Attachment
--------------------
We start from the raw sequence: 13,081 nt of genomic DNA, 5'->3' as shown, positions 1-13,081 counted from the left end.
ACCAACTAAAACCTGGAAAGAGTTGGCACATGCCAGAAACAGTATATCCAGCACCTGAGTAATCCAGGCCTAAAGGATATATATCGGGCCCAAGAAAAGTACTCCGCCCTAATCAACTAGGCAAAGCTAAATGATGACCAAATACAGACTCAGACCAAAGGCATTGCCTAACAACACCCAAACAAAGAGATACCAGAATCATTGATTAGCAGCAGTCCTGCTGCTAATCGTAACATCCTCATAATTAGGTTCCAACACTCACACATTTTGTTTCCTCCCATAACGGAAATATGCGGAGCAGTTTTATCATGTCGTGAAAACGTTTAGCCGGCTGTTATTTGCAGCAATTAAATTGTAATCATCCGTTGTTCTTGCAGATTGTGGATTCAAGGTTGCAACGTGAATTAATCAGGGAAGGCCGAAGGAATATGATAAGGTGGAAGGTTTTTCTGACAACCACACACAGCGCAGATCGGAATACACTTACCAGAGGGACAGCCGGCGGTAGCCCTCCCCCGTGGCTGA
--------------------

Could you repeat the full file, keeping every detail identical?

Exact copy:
We start from the raw sequence: 13,081 nt of genomic DNA, 5'->3' as shown, positions 1-13,081 counted from the left end.
ACCAACTAAAACCTGGAAAGAGTTGGCACATGCCAGAAACAGTATATCCAGCACCTGAGTAATCCAGGCCTAAAGGATATATATCGGGCCCAAGAAAAGTACTCCGCCCTAATCAACTAGGCAAAGCTAAATGATGACCAAATACAGACTCAGACCAAAGGCATTGCCTAACAACACCCAAACAAAGAGATACCAGAATCATTGATTAGCAGCAGTCCTGCTGCTAATCGTAACATCCTCATAATTAGGTTCCAACACTCACACATTTTGTTTCCTCCCATAACGGAAATATGCGGAGCAGTTTTATCATGTCGTGAAAACGTTTAGCCGGCTGTTATTTGCAGCAATTAAATTGTAATCATCCGTTGTTCTTGCAGATTGTGGATTCAAGGTTGCAACGTGAATTAATCAGGGAAGGCCGAAGGAATATGATAAGGTGGAAGGTTTTTCTGACAACCACACACAGCGCAGATCGGAATACACTTACCAGAGGGACAGCCGGCGGTAGCCCTCCCCCGTGGCTGA